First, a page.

A closed-eyed chick without any feathers found on the ground likely fell from the nest or was dropped by a predator who had seized it. Because birds are insensitive to human odour, the chick can simply be put back in the nest if it is spotted nearby. A damaged or unattainable nest can be replaced by an artificial nest made with a similar-sized container filled with grass or paper towels and secured near the original nest. It is important to make holes in the bottom of the container to prevent the accumulation of rainwater. If the mother does not return within four hours or the chick shows signs of generalized weakness, it is likely that the parents will not return and the chick could be taken care of by a wildlife rehabilitation centre. If this is not possible, nature will have to take its course.
In the case of birds of prey, since these species must be declared, you must contact SOS Poaching, as they may require to be taken in charge by wildlife protection officers.
Squirrels and chipmunks
Baby squirrels and chipmunks are regularly transported from nest to nest by their parents. Thus, it is not unusual for a young to be dropped on the ground or to get lost during the journey. If within easy reach of predators, it can be put back in a nearby shrub or temporary nest. They must be observed from a distance in order not to discourage parents from returning to look for them or from continuing to care for them. Baby squirrels or chipmunks will need assistance only if they show signs of general weakness or if the mother has not returned within 24 hours.
Squirrels and chipmunks are the only native mammals that may be kept in captivity without a licence. Citizens can therefore take care of these animals if they are orphans. However, it is not recommended to take care of an orphan without having the necessary knowledge to do so. If you wish to care for a young orphan, it is important to contact a veterinarian with knowledge of wildlife or a wildlife rehabilitation licence holder as soon as possible so that they can properly inform you of the necessary care.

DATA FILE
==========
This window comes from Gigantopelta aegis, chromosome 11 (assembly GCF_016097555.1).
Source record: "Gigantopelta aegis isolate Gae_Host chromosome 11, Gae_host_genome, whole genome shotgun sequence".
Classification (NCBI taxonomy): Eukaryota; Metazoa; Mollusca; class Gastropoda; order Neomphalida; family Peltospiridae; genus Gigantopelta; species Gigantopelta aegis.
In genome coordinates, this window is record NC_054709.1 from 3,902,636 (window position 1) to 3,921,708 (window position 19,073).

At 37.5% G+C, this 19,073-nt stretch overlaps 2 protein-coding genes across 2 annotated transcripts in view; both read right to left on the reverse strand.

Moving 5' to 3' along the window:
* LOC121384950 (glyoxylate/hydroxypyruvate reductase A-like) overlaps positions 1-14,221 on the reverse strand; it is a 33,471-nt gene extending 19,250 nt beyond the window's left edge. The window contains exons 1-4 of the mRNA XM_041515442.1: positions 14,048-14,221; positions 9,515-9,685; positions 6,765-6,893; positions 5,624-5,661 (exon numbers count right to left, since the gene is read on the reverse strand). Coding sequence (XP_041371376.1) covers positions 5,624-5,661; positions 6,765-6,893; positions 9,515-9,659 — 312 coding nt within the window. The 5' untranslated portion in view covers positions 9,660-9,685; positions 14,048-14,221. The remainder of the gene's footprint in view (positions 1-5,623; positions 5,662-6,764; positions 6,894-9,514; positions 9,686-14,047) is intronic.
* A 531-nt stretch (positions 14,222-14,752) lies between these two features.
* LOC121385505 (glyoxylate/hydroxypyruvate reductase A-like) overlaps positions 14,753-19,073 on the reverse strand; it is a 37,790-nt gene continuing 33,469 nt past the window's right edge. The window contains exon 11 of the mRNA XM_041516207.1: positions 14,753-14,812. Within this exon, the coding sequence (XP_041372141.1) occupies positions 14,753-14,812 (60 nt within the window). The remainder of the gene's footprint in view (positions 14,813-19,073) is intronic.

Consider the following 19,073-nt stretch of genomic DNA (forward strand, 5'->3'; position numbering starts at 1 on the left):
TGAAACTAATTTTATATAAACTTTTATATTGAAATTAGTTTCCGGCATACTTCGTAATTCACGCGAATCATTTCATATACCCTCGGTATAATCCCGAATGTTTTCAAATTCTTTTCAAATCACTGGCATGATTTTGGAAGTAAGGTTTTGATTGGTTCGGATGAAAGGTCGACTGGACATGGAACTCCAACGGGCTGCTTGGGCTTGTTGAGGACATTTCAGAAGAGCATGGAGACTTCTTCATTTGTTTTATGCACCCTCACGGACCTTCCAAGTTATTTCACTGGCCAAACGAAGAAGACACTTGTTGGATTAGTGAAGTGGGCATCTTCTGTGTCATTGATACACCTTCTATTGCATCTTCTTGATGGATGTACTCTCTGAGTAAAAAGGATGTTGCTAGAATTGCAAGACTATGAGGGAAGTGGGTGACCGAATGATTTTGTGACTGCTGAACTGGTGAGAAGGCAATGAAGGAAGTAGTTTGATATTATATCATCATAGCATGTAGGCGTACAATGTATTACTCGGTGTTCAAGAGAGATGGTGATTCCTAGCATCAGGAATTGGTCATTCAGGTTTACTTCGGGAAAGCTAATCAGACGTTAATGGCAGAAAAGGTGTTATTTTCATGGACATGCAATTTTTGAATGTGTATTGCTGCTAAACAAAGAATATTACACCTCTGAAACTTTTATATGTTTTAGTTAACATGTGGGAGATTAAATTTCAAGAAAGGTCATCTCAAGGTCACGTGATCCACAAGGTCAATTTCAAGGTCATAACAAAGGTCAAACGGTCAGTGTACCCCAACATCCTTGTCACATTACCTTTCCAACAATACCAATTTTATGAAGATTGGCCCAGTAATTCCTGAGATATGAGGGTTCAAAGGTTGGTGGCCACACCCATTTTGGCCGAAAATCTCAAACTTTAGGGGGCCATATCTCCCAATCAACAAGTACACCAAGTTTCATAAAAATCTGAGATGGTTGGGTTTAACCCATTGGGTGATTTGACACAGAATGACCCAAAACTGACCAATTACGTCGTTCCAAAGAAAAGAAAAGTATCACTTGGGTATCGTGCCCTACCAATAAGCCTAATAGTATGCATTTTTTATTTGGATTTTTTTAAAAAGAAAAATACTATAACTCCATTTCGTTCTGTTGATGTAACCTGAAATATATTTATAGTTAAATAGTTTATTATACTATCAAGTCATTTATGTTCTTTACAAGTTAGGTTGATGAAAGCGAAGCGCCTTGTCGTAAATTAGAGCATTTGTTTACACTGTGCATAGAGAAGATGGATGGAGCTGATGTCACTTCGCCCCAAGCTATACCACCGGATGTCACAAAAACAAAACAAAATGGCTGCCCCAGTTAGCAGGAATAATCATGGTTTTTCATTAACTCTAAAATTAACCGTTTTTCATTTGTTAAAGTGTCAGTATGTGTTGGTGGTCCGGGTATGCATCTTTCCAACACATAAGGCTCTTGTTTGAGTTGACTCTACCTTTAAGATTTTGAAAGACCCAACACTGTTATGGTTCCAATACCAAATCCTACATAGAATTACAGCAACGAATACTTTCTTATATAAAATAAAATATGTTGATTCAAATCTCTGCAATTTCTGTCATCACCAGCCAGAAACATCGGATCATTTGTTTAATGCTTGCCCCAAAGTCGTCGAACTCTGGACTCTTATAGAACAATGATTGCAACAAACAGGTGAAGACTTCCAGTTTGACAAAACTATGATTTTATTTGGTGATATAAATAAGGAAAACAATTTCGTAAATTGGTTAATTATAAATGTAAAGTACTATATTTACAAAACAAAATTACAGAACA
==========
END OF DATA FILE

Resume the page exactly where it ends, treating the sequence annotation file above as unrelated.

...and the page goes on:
It is normal to find young white-tailed deer alone in forest or hidden in vegetation. In this species, females do not stay with their young, especially during the first week after birth. Females return to their fawns only to breastfeed, usually at dawn and dusk. As the fawn grows older, it will explore its environment on its own more and eventually follow its mother after a few weeks.
If you find a fawn alone outside of a natural environment, you can try to direct its movements by making barriers with blankets so that it returns to the nearest woodlot. The animal must then be observed from a distance so as not to discourage parents from returning to look for it or continuing to care for it. Unless it shows clear signs of general weakness, it needs no further assistance.
You should never attempt to capture a fawn—you would only endanger the animal’s survival. Because white-tailed deer are a species that must be declared, if you think a fawn needs help, you must contact SOS Poaching. You will then find out if it is possible to take the animal to a rehabilitation centre. In some cases, letting nature take its course may be the best option.
Hares and rabbits
It is common for the mother to leave the nest for long periods of time and return only at dawn and dusk. It is normal to see young hares exploring the land around the nest during the day. Since complete weaning occurs very early (at three weeks of age), it is common to believe that a young animal is not mature enough to be alone. If it is hairy, has open eyes and jumps, it is mature enough to leave the nest. Keep pets and visitors away from the nest and its surroundings. Hares and rabbits must be observed from afar so as not to discourage parents from returning to look for them or continuing to care for them. Unless they show signs of distress, they need no further assistance.
Please note that hares and rabbits can carry tularemia, a serious disease that is easily transmitted to humans. It is strongly recommended to avoid contact with a hare or rabbit that appears lifeless or unhealthy.
Babies are regularly transported from nest to nest by parents. It is not unusual for a young raccoon to be dropped on the ground or lost during the journey. If the young is exposed, it can be put back in a nearby shrub or temporary nest. The raccoon should be observed from a distance so as not to discourage parents from returning to look for it or continuing to care for it. Unless it shows clear signs of general weakness, it needs no further assistance.
They can also transmit the Baylisascaris parasite (raccoon roundworm), which can cause serious diseases in humans.
For more information, refer to the raccoon rabies webpage.